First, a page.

The new government, a mishmash of political parties, has little in common except the desire to topple former prime minister Netanyahu.
The coalition stretches from far left to far right and for the first time includes a small party that represents the Palestinian citizens of Israel, who make up 21 percent of the country’s population.
Analysts say he should focus primarily on economic and social issues rather than risk exposing internal divisions when trying to resolve major diplomatic issues such as the Israeli-Palestinian conflict.
The Palestinian leadership rejected the change of government, saying the Israeli prime minister will likely pursue the same right-wing agenda as his predecessor.
The Palestinian Foreign Ministry has said it is “inaccurate” to call the Bennett coalition government a “government of change” unless there is a significant change in its position on the Palestinian right to self-determination and the creation of an independent Palestinian state with East Jerusalem as its capital.
Here are the leaders who will lead the new government:
Naphtali Bennett – Prime Minister
Bennett heads the ultra-nationalist Yamina (Right) party which defends illegal Jewish settlements in the occupied Palestinian territories.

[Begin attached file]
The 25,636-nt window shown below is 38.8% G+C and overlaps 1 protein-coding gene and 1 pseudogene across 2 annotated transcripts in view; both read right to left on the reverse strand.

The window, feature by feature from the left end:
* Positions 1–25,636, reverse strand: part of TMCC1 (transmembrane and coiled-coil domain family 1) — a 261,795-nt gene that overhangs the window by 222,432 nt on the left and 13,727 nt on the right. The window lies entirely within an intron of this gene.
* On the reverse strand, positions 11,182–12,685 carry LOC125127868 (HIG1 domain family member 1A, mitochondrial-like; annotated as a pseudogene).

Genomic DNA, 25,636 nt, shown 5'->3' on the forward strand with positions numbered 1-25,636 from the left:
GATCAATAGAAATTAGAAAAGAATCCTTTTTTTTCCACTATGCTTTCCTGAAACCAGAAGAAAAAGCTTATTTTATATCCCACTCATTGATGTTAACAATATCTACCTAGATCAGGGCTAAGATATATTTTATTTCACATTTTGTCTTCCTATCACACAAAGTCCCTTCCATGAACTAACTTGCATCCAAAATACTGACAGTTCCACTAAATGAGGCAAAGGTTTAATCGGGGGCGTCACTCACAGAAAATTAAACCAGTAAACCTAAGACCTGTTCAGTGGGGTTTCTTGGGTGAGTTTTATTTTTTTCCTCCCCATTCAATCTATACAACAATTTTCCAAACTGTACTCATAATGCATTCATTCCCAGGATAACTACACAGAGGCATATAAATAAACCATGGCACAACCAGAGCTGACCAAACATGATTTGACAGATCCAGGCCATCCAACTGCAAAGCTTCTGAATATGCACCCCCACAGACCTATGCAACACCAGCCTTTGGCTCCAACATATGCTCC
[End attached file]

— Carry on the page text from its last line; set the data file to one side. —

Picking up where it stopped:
A former ally of Netanyahu, Bennett has defended his decision to join the new coalition to save the country from a period of political turmoil that could otherwise see a fifth election in just over two years. He served in previous governments led by Netanyahu, most recently as Minister of Defense.
He is opposed to Palestinian independence and strongly supports the illegal Jewish settlements in the occupied West Bank and occupied East Jerusalem, which the Palestinians and much of the international community see as a major obstacle to peace. The settlements are illegal under international law.
The Israeli leader has in the past called for the annexation of the occupied West Bank, but analysts say the plan seems unworkable, given his new centrist and left-wing partners.
Bennett, who made his fortune in Israeli high tech before entering politics in 2013, is known to be ultra-liberal on economics.
The new prime minister has expressed his opposition to relaunching the Iranian nuclear deal with world powers. And in his Knesset speech after winning the vote, he vowed to uphold Netanyahu’s policy of confrontation with Iran.
“Israel will not allow Iran to arm itself with nuclear weapons. Israel will not be a party to the agreement and will continue to preserve full freedom of action. “
As part of the coalition deal, Bennett will serve as prime minister for two years and until he is replaced by Yair Lapid. He will be the first ruler in the country to wear a kippah, a skullcap worn by Orthodox Jews.
Yair Lapid – Minister of Foreign Affairs
Yair Lapid heads the centrist Yesh Atid (There is a Future) party and was the architect of the new government. His party is the largest in the coalition, but he has agreed to share power with Bennett to secure a parliamentary majority.
He quit his job as a TV presenter in 2012 and formed his own party, promising to ease financial pressures on the middle class. He also seeks to end many state-funded privileges enjoyed by ultra-Orthodox Jews, a long-standing source of anger for many secular Israelis.